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Free Will Impacts Sales Tax

  • Aug 26, 2015 | Gail Cole

 Delivery charges may or may not be subject to sales tax in Colorado.

The long-standing theological and philosophical debate over free will and determinism/predestination has finally reached the realm of sales tax. A Colorado restaurant that separately states its delivery charges needs to know if those charges are subject to Colorado sales tax or exempt. The answer boils down to whether or not the customers have the choice to pay for those delivery charges.

The Colorado Department of Revenue (DOR) has responded with a General Information Letter, which “provides a general overview of the relevant tax issues and is not binding on the Department.”

Pick up or delivery?

Customers may order at the restaurant, by phone or on the restaurant website. They may pick up the food they order or they may have it delivered. If delivery is chosen, the restaurant adds a delivery charge to the invoice and that charge is separately stated. Customers who pick up their food do not pay the delivery charge.

Although customers are given the choice to pick up their food, they are not informed when they order that there is a charge for deliveries. This, it turns out, is an essential piece of information.

As explained by the DOR, “Colorado generally does not levy sales tax on the sale of services. Transportation of tangible personal property between a retailer and a purchaser is generally considered a service and, thus, is not subject to sales tax.” Transportation/delivery charges are exempt only when both of the following are true:

  • Delivery charges are separable from the sales transaction, and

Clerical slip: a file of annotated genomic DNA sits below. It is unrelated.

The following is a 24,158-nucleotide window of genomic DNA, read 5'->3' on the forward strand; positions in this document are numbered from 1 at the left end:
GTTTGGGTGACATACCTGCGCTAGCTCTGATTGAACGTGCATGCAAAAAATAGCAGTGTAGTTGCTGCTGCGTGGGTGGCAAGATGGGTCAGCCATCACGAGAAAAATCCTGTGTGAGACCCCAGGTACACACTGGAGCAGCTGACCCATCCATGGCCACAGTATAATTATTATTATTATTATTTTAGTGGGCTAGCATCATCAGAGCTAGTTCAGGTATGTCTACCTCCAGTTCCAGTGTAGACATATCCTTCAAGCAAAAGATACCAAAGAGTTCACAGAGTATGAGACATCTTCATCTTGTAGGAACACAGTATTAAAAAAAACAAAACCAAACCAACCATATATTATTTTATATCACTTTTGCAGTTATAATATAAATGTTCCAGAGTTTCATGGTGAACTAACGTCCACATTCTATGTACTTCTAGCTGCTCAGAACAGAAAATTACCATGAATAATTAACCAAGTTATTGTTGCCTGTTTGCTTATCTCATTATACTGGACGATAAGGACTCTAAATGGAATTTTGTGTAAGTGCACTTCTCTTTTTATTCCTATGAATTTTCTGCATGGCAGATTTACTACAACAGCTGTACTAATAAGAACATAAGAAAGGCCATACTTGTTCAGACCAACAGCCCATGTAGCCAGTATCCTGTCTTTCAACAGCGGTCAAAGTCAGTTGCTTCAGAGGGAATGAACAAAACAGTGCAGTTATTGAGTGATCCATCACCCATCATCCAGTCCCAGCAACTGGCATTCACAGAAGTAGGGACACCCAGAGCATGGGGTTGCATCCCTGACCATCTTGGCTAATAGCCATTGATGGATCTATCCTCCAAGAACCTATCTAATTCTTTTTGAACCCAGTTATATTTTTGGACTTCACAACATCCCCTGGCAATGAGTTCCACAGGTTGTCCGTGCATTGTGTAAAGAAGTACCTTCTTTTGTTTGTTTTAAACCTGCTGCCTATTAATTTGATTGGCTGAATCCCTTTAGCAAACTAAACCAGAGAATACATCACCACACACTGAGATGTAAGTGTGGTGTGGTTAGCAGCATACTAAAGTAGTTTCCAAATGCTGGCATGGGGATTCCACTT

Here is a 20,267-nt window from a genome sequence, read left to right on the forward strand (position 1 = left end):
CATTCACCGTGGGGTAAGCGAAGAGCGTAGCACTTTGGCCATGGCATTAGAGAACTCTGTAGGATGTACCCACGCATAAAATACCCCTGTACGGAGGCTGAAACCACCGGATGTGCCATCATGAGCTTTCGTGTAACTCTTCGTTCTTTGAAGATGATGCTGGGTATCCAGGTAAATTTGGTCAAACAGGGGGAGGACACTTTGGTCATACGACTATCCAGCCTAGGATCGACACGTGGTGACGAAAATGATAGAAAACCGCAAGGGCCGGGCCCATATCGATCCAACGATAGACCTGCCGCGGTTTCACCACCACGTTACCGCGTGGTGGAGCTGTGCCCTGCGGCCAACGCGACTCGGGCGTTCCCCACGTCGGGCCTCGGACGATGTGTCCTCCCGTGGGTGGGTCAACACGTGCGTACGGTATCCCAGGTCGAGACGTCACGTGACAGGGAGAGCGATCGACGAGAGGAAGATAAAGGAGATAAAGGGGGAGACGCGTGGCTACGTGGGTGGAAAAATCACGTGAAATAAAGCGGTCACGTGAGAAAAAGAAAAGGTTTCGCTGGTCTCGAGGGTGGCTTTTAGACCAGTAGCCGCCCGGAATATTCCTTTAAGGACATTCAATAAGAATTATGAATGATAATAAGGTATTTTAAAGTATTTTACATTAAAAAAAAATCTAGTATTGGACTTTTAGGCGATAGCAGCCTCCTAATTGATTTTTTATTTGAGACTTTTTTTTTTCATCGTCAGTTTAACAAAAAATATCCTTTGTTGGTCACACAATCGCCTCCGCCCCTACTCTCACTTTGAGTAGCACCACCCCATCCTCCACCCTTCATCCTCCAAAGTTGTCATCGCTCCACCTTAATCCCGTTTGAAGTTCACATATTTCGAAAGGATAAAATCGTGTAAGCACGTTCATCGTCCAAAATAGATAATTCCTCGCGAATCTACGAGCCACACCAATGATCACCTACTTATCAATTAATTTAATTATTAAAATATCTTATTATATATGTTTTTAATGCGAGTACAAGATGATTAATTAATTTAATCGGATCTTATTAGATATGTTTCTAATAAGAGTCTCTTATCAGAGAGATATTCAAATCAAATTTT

• Delivery charges are stated separately on a written invoice or contract.

In the case at hand, the restaurant invoices do separately state the delivery charges. However, the charge is in essence not separable from the sales transaction because the customers are not informed that there is a charge for delivery when they order the food. To quote the General Interest Letter:

“Thus, it appears that the customer does not make the decision to purchase the delivery service. Thus, stating the delivery fee only on the invoice the customer receives after the transaction is complete does not satisfy the ‘separately stated’ requirement….

Stating charges on the invoice does not, by itself, make the delivery charge separable from the sales transaction. The charges must be actually ‘separable’ from the transaction for the sales tax exemption to apply. ”

Determinism prevails, as customers are given no actual choice (free will). The delivery charges are therefore subject to Colorado sales tax. (Read about a similar situation in Florida.)

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photo credit: Delivery, Kanto Japan 1960's via photopin (license)

Sales tax rates, rules, and regulations change frequently. Although we hope you'll find this information helpful, this blog is for informational purposes only and does not provide legal or tax advice.
Gail Cole
Avalara Author
Gail Cole
Gail Cole
Avalara Author Gail Cole
Gail began researching and writing about sales tax in 2012 and has been fascinated with it ever since. She has a penchant for uncovering unusual tax facts, and endeavors to make complex sales tax laws more digestible for both experts and laypeople.